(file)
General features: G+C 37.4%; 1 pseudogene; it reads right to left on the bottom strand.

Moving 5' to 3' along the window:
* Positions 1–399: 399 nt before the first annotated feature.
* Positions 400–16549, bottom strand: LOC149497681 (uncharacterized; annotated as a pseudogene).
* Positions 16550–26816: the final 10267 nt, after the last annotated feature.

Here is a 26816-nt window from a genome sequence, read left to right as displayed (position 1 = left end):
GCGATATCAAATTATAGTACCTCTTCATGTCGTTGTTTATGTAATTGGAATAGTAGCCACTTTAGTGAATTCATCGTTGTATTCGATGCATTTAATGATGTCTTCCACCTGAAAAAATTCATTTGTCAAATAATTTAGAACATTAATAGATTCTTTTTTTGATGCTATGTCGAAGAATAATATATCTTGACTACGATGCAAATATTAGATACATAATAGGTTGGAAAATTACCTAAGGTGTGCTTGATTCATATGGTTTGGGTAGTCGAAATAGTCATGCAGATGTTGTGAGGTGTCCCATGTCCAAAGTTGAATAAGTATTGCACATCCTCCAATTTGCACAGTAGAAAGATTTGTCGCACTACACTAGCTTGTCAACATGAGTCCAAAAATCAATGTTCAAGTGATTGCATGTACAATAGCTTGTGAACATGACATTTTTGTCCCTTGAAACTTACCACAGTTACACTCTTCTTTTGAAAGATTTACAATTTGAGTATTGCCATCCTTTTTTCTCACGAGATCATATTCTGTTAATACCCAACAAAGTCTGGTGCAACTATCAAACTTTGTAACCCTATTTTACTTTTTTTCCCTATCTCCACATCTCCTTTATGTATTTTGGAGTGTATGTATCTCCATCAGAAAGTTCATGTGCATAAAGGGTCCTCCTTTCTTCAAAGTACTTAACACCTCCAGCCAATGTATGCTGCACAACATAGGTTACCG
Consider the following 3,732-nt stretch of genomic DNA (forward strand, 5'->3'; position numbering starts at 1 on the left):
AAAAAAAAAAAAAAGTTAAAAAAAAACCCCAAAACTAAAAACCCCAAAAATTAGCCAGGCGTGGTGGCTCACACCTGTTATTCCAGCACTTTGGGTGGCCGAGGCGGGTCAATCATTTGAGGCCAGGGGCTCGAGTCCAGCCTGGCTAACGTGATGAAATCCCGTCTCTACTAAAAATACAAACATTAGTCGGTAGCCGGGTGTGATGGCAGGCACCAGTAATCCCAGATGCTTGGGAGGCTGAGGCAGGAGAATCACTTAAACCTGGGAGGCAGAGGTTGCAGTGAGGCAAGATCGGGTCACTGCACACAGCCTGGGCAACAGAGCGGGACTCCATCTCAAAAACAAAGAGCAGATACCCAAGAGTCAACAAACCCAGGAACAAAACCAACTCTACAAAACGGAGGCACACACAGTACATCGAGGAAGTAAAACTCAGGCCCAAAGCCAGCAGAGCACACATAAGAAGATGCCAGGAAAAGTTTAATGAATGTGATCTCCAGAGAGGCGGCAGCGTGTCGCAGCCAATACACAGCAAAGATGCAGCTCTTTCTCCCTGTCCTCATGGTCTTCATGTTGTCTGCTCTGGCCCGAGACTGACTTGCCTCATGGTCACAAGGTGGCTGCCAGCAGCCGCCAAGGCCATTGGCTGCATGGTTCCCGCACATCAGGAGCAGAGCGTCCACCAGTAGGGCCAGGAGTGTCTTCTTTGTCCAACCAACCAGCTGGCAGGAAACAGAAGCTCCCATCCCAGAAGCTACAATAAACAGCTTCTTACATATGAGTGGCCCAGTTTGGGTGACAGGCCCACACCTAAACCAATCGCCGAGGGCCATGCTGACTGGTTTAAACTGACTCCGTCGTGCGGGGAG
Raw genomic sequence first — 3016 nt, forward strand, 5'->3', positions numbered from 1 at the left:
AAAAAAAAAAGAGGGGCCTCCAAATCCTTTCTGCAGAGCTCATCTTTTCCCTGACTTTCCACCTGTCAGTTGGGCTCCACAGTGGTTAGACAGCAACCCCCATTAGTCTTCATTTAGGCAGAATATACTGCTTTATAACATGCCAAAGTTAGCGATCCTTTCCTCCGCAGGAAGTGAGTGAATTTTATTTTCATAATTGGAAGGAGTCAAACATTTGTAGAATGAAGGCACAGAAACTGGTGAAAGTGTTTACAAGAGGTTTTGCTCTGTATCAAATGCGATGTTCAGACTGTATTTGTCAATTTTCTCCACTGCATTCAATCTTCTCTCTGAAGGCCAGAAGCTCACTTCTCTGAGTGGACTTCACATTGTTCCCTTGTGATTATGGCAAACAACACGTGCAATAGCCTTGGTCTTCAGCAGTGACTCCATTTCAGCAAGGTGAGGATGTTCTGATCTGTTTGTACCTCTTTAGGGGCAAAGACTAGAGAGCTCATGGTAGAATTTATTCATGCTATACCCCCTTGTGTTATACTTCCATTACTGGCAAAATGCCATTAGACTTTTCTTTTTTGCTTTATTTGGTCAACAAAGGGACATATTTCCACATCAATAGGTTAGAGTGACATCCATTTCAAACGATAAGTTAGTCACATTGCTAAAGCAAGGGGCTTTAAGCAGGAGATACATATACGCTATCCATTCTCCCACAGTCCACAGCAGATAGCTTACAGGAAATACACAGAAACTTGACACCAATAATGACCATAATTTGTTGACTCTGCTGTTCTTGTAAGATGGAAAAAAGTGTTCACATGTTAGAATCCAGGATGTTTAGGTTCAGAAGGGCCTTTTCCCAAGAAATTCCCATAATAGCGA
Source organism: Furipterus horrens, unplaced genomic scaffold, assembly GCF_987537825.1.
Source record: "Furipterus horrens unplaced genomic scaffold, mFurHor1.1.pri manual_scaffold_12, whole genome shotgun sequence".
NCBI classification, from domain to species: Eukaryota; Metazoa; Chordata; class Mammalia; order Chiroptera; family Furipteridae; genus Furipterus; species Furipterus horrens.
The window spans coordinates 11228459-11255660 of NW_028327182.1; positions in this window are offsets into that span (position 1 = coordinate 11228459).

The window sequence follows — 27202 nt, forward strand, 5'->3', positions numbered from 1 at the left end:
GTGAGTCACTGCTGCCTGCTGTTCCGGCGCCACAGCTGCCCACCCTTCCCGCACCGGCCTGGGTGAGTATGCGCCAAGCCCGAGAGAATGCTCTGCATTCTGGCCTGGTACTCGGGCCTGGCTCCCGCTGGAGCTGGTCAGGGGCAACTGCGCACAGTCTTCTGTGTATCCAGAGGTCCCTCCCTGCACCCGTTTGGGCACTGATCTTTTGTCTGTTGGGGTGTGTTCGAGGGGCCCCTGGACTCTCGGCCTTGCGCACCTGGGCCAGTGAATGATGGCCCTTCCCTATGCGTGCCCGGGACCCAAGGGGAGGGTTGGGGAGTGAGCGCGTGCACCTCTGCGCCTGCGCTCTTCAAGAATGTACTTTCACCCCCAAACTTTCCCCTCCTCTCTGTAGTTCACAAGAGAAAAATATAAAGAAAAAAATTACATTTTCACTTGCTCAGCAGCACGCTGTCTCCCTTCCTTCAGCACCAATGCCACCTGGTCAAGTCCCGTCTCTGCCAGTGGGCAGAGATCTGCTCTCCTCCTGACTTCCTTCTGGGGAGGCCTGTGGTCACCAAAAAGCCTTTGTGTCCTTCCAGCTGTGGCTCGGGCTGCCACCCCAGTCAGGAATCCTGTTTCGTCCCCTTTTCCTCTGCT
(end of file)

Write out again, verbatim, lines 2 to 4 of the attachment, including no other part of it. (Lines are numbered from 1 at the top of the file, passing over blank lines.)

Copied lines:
Moving 5' to 3' along the window:
* Positions 1–399: 399 nt before the first annotated feature.
* Positions 400–16549, bottom strand: LOC149497681 (uncharacterized; annotated as a pseudogene).